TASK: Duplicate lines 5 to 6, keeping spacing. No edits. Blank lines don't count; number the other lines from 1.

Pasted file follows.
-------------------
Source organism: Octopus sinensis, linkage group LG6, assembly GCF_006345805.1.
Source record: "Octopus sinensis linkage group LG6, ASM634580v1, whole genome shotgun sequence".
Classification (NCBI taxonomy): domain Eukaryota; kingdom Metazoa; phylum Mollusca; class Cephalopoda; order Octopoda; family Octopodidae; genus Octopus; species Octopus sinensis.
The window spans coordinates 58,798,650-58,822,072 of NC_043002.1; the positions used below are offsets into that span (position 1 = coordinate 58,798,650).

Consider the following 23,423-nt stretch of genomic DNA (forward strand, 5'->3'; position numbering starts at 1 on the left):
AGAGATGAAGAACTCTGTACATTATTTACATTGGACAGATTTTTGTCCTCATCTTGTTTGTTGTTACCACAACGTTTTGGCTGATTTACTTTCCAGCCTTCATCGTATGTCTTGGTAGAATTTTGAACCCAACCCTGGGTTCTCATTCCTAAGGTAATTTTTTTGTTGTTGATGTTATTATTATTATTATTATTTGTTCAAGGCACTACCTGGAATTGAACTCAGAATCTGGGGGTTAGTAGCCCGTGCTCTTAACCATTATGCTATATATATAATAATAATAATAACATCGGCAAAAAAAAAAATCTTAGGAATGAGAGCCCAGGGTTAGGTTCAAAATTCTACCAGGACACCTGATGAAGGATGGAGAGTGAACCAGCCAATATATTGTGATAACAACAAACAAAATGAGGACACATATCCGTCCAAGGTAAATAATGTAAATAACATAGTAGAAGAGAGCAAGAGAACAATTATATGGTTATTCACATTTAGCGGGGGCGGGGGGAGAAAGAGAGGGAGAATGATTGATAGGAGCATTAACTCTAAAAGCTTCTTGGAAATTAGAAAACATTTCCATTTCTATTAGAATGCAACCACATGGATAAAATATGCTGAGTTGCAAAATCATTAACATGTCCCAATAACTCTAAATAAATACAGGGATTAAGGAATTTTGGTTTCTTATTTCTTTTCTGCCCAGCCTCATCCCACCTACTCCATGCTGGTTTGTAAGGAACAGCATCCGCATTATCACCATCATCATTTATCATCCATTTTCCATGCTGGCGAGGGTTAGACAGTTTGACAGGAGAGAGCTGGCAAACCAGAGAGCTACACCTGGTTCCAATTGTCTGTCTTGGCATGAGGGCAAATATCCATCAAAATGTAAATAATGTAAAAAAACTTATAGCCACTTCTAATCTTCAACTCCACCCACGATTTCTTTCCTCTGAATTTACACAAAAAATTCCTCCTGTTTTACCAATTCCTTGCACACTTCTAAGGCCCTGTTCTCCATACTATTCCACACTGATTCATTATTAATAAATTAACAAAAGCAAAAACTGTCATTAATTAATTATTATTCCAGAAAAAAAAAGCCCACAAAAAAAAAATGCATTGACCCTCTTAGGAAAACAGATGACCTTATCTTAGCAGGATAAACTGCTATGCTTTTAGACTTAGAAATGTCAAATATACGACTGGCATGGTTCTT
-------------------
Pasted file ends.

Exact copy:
Consider the following 23,423-nt stretch of genomic DNA (forward strand, 5'->3'; position numbering starts at 1 on the left):
AGAGATGAAGAACTCTGTACATTATTTACATTGGACAGATTTTTGTCCTCATCTTGTTTGTTGTTACCACAACGTTTTGGCTGATTTACTTTCCAGCCTTCATCGTATGTCTTGGTAGAATTTTGAACCCAACCCTGGGTTCTCATTCCTAAGGTAATTTTTTTGTTGTTGATGTTATTATTATTATTATTATTTGTTCAAGGCACTACCTGGAATTGAACTCAGAATCTGGGGGTTAGTAGCCCGTGCTCTTAACCATTATGCTATATATATAATAATAATAATAACATCGGCAAAAAAAAAAATCTTAGGAATGAGAGCCCAGGGTTAGGTTCAAAATTCTACCAGGACACCTGATGAAGGATGGAGAGTGAACCAGCCAATATATTGTGATAACAACAAACAAAATGAGGACACATATCCGTCCAAGGTAAATAATGTAAATAACATAGTAGAAGAGAGCAAGAGAACAATTATATGGTTATTCACATTTAGCGGGGGCGGGGGGAGAAAGAGAGGGAGAATGATTGATAGGAGCATTAACTCTAAAAGCTTCTTGGAAATTAGAAAACATTTCCATTTCTATTAGAATGCAACCACATGGATAAAATATGCTGAGTTGCAAAATCATTAACATGTCCCAATAACTCTAAATAAATACAGGGATTAAGGAATTTTGGTTTCTTATTTCTTTTCTGCCCAGCCTCATCCCACCTACTCCATGCTGGTTTGTAAGGAACAGCATCCGCATTATCACCATCATCATTTATCATCCATTTTCCATGCTGGCGAGGGTTAGACAGTTTGACAGGAGAGAGCTGGCAAACCAGAGAGCTACACCTGGTTCCAATTGTCTGTCTTGGCATGAGGGCAAATATCCATCAAAATGTAAATAATGTAAAAAAACTTATAGCCACTTCTAATCTTCAACTCCACCCACGATTTCTTTCCTCTGAATTTACACAAAAAATTCCTCCTGTTTTACCAATTCCTTGCACACTTCTAAGGCCCTGTTCTCCATACTATTCCACACTGATTCATTATTAATAAATTAACAAAAGCAAAAACTGTCATTAATTAATTATTATTCCAGAAAAAAAAAGCCCACAAAAAAAAAATGCATTGACCCTCTTAGGAAAACAGATGACCTTATCTTAGCAGGATAAACTGCTATGCTTTTAGACTTAGAAATGTCAAATATACGACTGGCATGGTTCTT